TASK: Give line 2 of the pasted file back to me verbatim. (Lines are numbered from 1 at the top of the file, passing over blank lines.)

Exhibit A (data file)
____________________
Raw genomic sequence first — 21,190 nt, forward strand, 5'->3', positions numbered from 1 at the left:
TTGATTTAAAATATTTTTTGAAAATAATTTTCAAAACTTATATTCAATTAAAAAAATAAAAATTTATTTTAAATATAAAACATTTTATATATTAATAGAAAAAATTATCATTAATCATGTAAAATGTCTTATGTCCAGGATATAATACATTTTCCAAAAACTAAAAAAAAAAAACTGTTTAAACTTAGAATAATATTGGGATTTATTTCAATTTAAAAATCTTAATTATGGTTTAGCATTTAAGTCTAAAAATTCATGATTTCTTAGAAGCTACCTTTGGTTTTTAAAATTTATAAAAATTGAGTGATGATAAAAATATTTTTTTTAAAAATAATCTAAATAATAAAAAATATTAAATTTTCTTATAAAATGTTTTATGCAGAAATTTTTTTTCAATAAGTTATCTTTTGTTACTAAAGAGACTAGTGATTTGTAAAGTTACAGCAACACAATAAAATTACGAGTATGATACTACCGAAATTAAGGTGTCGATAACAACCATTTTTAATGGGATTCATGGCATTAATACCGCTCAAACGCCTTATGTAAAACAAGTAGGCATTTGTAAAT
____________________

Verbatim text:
TTGATTTAAAATATTTTTTGAAAATAATTTTCAAAACTTATATTCAATTAAAAAAATAAAAATTTATTTTAAATATAAAACATTTTATATATTAATAGAAAAAATTATCATTAATCATGTAAAATGTCTTATGTCCAGGATATAATACATTTTCCAAAAACTAAAAAAAAAAAACTGTTTAAACTTAGAATAATATTGGGATTTATTTCAATTTAAAAATCTTAATTATGGTTTAGCATTTAAGTCTAAAAATTCATGATTTCTTAGAAGCTACCTTTGGTTTTTAAAATTTATAAAAATTGAGTGATGATAAAAATATTTTTTTTAAAAATAATCTAAATAATAAAAAATATTAAATTTTCTTATAAAATGTTTTATGCAGAAATTTTTTTTCAATAAGTTATCTTTTGTTACTAAAGAGACTAGTGATTTGTAAAGTTACAGCAACACAATAAAATTACGAGTATGATACTACCGAAATTAAGGTGTCGATAACAACCATTTTTAATGGGATTCATGGCATTAATACCGCTCAAACGCCTTATGTAAAACAAGTAGGCATTTGTAAAT